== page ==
Chrysler sold 99,600 units in August 2010, up 8.9% compared to August 2009 and up 8.0% from July 2010. Keep in mind that Chrysler sales are heavily weighted towards truck/minivan/SUV sales more so than any other BIG 6 automaker; therefore, comparisons to last year's August show little relevance as Cash for Clunkers weighted sales more towards cars.
Overall Chrysler sales are still leaning more towards the 2010 model year, a bit behind the industry average for model year mix.
Sales of the redesigned Jeep Grand Cherokee are at the second highest they have been all year at 6,393. Not all sales this month come from the redesigned model. 2010 model year sales are estimated at close to one third of all Grand Cherokee sales, while the other two thirds being sold are the redesigned 2011 model year Grand Cherokees.
Jeep brand's 25,706 units for August are the highest sales since June of 2008. Achieving this high point in sales isn't solely the work of Grand Cherokee. Credit can also be attributed to Liberty sales (highest since May of 2008) and Patriot (its second best month of 2010).
Chrysler's best sellers:
Ford sold 157,300 units in August 2010, down 11.7%compared to August 2009 and down 4.6%from July 2010. August sales for Ford do not include Volvo for 2010, but comparisons to July 2010 and August 2009 do.
Ford also takes back second place from Toyota. Last month Toyota beat Ford by 4,328 units, but this month Ford shows up Toyota by 8,939 units. Year-to-date numbers also reveal that Ford is ahead by 110,774 units.
Ford displays a relatively healthy mix of model year sales, trailing the industry by just a few percentage points on 2011 model year sales.
Ford Fiesta sales this month were 3,315. This is a tick below last month's 3,349 deliveries. In August, Ford had another setback with delivery dates-the first instance was due to hurricanes in Mexico-this time, a quality issue was the culprit for Fiesta. Every consumer who pre-ordered a Fiesta will be receiving a $50 gift card from Ford even if his or her vehicle arrives on time.
As usual, Ford sells the most large trucks.
GM sold 185,100 units in August 2010, down 24.4% compared to August 2009 and down 7.3% from July 2010. Note that we are still including GM's non-core brands for comparisons to last year.
From April 2010 onward, GM has been releasing the exact number of fleet sales (only by overall, not by brand or model). Below is how they are tracking.
Buick sold 14,294 vehicles during August, the second highest result in the last two years. The highest was last month's 16,802.
Chevrolet Equinox is selling at a very quick pace, only 14 Days-To-Turn (DTT) for 2010 model year and a mere 5 DTT for the 2011. Sales were 10,538 units, slightly more than last month's 9,869. Even better news can be said about the GMC Terrain with 12 DTT on 2010 model year and the lowest in the industry 4 DTT on the 2011. Same story on the sales front, 4,189 units for August which is better than last month's 3,788.
Chevrolet's Camaro wins the muscle car segment.
GM's best sellers:
Honda sold 108,700 units in August 2010, down 32.3% from August 2009 and down 3.3% from July 2010.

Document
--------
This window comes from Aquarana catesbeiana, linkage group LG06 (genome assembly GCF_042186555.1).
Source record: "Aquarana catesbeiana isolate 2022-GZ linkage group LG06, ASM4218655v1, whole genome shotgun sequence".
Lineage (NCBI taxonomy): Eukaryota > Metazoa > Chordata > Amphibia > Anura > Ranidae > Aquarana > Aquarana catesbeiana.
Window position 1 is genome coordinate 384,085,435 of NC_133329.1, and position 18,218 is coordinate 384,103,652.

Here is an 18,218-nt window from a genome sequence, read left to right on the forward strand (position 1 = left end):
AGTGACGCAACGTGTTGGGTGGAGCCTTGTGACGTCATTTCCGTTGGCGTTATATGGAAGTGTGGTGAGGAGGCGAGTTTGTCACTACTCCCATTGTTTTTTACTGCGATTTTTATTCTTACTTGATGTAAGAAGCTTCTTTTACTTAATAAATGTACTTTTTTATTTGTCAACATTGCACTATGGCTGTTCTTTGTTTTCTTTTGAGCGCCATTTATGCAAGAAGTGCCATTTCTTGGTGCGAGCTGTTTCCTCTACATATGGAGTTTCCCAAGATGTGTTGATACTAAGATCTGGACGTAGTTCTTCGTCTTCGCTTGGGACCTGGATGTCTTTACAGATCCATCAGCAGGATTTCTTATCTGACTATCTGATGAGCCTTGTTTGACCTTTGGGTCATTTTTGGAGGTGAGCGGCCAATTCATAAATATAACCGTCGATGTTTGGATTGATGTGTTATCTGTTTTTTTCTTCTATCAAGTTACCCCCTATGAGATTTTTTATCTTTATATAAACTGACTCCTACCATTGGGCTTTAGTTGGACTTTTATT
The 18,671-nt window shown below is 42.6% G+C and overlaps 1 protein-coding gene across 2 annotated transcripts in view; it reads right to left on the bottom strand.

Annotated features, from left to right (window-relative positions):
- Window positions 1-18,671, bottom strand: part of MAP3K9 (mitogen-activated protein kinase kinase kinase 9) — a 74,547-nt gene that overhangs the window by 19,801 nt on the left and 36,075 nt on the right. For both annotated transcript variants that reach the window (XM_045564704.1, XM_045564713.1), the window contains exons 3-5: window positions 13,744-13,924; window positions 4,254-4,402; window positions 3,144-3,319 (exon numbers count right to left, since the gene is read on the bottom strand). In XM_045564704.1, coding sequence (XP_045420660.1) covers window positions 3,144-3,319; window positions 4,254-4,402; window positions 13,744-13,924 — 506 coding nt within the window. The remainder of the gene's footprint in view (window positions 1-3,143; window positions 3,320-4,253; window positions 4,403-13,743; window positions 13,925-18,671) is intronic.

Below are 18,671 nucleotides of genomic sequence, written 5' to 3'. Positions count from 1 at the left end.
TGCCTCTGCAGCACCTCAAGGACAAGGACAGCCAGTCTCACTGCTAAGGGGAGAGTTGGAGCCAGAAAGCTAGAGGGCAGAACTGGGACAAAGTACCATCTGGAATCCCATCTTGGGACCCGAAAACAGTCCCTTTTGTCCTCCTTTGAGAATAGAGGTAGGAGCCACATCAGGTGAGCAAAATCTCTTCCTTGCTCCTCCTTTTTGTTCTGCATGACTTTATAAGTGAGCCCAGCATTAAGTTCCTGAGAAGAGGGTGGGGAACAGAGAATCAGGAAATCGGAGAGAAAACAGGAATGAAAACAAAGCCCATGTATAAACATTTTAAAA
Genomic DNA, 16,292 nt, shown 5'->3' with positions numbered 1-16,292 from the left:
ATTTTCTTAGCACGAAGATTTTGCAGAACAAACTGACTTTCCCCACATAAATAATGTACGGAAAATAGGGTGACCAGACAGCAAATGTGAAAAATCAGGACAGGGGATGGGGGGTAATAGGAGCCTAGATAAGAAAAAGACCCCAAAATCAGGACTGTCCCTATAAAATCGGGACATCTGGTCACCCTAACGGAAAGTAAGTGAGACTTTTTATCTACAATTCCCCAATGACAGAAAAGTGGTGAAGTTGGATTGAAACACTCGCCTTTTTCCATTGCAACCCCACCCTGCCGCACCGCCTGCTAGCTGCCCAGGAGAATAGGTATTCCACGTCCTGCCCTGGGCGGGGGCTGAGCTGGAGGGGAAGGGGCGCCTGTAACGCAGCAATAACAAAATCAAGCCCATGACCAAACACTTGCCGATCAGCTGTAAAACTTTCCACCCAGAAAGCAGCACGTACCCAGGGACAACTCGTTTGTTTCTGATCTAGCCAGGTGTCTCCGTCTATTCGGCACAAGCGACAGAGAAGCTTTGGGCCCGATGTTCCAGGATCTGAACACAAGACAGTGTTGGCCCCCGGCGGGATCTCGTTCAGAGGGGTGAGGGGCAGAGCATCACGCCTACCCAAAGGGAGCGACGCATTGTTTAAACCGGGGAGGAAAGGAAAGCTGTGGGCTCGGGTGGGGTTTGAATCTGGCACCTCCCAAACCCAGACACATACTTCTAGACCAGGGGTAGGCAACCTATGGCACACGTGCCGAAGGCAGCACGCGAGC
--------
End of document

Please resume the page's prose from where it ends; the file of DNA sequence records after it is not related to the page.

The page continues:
Traditionally, Honda doesn't begin selling the next model year as quickly as most other automakers so, the chart below can be taken with a grain of salt.
Honda's top three sellers are shown below. All three have some rather dramatic declines from last year's stellar performance with Cash for Clunkers.
Honda's Civic is the compact car segment winner.
Honda's CR-Z also went on sale during August, pulling in 694 sales.
Nissan sold 76,900 units in August 2010, down 26.6% from August 2009 and down 6.7% from July 2010.
It was another month of record-high incentives-spending with a TCI of $2,959. This puts Nissan above the TCI industry average of $2,681 by 10.4%. It is one of only nine times (since January 2002) that Nissan has ever spent more than the industry average. Much of this has to do with their 2010 model year sales as depicted below.
Nissan's spending is almost perfectly in line with the industry average, unlike their model year mix, hence the overall higher-than-average industry TCI.
Nissan's entry into the "Box Car" segment, the Cube, had its worst-ever month of sales.
On a positive note, Infiniti QX56's sales of 1,249 are the second highest numbers since December 2007.
Toyota sold 148,400 units in August 2010, down 34.1% from August 2009 and down 12.3% from July 2010.
Toyota launches the next model year of vehicles very early (we began to see 2011s on sale in February); therefore it comes as no surprise that Toyota 2011 model year sales are higher than the industry average.
Toyota is not giving consumers a more favorable mix of incentives-spending on their 2010 model year vehicles, which are almost at the same amount for 2011s. The industry and consumers alike expect higher discounts on older model year inventory.
Camry posted the best midsize car sales with 30,765 units during August. Comparisons to last year look laughable for most automakers in midsize sedan offerings, except for Hyundai's redesigned Sonata.
True Cost of Incentives and TCI are proprietary trademarks of Edmund.com.
Edmunds.com's monthly True Cost of IncentivesSM (TCISM) report takes into account all automakers' various U.S. incentives programs, including subvented interest rates and lease programs, as well as cash rebates to consumers and dealers. To ensure the greatest possible accuracy, Edmunds.com bases its calculations on sales volume, including the mix of vehicle makes and models for each month, as well as on the proportion of vehicles for which each type of incentive was used.